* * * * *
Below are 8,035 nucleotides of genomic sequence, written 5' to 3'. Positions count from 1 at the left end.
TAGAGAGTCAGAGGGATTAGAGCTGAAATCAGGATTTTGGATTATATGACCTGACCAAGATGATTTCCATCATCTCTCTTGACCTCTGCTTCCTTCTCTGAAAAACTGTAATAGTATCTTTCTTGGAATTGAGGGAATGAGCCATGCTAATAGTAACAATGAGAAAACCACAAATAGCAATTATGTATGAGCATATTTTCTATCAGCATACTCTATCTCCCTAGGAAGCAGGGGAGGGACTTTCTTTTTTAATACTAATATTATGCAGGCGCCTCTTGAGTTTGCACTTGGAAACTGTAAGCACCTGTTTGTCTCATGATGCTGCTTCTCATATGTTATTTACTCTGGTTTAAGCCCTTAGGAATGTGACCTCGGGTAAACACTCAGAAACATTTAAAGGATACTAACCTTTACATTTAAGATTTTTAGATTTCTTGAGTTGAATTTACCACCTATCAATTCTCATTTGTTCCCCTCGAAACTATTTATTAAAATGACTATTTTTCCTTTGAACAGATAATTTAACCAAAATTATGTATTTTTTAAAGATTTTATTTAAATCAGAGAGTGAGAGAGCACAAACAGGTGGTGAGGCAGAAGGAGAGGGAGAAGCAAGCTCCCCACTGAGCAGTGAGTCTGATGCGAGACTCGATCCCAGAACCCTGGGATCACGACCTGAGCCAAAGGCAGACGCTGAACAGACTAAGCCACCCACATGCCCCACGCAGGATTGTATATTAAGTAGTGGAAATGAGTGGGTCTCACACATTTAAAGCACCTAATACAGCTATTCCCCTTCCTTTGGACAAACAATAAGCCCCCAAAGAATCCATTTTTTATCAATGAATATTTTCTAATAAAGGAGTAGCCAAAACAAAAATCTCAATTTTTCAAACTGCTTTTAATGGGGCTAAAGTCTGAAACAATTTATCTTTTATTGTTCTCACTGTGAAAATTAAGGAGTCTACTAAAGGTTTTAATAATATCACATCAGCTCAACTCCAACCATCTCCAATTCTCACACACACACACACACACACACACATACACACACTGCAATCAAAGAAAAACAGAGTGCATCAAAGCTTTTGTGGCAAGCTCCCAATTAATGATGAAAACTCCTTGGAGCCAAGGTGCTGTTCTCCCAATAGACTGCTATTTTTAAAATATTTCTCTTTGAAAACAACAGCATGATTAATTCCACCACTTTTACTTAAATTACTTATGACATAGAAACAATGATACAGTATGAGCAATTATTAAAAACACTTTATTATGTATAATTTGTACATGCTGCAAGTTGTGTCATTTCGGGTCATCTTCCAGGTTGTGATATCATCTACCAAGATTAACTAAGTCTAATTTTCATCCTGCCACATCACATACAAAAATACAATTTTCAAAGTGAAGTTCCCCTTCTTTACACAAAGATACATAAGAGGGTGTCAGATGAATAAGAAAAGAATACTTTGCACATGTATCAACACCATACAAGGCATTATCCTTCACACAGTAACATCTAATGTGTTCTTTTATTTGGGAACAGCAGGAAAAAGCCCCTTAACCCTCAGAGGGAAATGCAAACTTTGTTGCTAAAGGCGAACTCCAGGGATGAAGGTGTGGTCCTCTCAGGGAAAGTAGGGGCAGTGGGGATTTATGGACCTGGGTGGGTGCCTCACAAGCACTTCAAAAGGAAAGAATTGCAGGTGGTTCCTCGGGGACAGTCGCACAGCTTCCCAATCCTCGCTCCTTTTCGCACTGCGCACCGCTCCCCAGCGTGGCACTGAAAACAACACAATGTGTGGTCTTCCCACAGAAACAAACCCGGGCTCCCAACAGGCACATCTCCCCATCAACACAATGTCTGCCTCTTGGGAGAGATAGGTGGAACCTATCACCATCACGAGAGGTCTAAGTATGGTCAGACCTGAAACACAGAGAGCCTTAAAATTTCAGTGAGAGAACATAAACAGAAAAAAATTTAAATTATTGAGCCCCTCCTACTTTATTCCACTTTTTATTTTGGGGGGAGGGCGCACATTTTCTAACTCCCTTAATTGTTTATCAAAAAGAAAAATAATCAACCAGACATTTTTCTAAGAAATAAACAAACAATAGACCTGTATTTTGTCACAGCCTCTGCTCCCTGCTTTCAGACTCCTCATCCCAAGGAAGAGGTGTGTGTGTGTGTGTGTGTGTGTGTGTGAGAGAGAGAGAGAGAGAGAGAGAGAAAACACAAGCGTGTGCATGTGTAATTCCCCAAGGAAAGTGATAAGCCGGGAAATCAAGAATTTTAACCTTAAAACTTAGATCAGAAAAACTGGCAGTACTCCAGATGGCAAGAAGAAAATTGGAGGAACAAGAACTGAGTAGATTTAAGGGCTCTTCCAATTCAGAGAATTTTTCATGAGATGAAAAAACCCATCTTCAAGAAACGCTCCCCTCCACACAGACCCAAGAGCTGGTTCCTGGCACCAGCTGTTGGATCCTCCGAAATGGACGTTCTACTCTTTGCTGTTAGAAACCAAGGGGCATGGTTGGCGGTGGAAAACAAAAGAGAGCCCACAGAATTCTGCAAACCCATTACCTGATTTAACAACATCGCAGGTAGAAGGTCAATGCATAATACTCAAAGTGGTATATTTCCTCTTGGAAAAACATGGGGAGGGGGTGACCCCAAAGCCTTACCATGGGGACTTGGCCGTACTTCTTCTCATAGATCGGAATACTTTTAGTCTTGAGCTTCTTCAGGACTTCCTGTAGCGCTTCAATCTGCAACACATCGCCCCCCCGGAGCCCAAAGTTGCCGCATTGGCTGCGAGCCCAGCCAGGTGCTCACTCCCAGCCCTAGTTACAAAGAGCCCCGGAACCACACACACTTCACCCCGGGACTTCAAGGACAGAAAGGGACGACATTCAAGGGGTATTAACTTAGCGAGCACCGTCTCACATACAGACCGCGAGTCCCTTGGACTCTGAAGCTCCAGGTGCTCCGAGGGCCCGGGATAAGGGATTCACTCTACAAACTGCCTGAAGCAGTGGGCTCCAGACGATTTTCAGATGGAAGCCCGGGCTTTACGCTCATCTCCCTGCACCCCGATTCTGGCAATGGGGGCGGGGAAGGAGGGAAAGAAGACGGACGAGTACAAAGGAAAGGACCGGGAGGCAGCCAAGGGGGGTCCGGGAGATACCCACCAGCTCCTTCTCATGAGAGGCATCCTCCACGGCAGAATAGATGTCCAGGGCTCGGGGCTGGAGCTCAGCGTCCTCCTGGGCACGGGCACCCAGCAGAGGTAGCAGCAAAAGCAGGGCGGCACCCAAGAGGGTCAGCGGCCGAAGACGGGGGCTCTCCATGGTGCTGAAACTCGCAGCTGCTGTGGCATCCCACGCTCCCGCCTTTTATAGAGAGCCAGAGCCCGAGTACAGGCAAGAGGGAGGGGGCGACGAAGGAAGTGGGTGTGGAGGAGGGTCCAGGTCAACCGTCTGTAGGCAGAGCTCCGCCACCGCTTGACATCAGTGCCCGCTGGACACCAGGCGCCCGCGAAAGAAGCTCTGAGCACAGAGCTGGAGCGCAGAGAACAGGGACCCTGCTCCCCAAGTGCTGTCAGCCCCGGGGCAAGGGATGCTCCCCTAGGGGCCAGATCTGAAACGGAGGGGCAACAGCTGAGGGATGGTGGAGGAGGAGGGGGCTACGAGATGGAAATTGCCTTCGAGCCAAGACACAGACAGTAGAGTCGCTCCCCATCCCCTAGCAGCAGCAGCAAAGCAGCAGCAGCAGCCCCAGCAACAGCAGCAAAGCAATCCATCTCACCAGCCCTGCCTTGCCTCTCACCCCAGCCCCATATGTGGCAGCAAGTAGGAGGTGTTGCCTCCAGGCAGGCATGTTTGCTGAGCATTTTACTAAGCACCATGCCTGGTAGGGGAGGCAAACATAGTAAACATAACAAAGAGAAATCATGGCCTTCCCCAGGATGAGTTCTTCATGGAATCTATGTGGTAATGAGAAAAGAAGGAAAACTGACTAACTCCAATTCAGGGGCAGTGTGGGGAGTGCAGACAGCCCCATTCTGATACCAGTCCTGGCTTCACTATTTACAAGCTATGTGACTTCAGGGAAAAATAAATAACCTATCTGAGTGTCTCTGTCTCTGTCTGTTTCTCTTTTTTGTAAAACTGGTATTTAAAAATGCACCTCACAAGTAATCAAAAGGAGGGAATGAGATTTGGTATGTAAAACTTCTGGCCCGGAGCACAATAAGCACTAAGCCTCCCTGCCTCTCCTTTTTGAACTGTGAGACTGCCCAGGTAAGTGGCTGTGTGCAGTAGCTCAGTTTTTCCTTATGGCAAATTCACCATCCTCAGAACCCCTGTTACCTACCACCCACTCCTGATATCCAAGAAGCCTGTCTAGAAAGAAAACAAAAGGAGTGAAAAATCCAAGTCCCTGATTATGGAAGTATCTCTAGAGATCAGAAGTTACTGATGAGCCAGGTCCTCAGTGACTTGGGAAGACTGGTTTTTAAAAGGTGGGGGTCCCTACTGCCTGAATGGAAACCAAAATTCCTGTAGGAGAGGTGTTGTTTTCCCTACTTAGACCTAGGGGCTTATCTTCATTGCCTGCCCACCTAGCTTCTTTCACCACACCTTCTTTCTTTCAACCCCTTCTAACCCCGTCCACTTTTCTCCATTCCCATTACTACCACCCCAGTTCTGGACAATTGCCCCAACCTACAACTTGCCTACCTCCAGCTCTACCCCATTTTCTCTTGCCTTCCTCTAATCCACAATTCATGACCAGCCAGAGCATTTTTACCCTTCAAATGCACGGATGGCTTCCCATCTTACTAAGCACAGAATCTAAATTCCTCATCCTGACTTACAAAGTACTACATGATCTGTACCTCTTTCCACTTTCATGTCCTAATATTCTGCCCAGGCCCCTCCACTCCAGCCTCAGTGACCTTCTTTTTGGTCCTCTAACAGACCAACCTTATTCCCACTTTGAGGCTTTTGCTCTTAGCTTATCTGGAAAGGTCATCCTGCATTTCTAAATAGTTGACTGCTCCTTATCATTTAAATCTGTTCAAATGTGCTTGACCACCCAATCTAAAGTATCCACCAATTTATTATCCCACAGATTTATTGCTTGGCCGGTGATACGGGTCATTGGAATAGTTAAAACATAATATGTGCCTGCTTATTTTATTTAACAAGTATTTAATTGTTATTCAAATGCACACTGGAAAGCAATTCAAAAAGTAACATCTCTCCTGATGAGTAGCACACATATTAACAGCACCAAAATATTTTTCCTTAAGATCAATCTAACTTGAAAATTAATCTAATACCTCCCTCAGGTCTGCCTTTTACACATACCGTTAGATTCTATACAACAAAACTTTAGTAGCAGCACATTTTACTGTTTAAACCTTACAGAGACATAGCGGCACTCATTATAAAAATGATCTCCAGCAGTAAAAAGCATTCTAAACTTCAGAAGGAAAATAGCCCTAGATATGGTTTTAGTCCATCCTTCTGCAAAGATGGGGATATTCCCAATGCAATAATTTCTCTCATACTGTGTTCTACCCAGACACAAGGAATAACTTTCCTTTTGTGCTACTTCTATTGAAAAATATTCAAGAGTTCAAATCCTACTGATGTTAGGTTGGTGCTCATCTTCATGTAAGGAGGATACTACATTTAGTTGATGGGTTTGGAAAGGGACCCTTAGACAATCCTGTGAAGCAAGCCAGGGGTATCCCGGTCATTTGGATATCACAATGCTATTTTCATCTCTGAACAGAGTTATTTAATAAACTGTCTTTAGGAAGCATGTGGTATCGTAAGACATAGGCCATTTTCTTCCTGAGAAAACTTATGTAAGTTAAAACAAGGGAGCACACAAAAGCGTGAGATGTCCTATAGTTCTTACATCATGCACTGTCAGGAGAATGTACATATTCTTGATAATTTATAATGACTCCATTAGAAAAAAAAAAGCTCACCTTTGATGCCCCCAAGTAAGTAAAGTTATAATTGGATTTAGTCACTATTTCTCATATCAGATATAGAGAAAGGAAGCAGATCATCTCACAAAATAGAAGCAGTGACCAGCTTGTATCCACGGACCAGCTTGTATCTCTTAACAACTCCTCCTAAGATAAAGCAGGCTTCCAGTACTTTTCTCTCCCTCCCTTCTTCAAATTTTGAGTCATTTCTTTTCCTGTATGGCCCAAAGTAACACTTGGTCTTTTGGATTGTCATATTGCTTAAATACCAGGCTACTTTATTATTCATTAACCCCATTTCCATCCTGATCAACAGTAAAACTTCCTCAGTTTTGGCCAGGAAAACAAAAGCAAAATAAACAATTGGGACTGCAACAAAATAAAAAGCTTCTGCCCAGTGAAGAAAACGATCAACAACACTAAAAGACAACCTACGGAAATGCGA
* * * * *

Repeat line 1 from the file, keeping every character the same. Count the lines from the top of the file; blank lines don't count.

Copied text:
Below are 8,035 nucleotides of genomic sequence, written 5' to 3'. Positions count from 1 at the left end.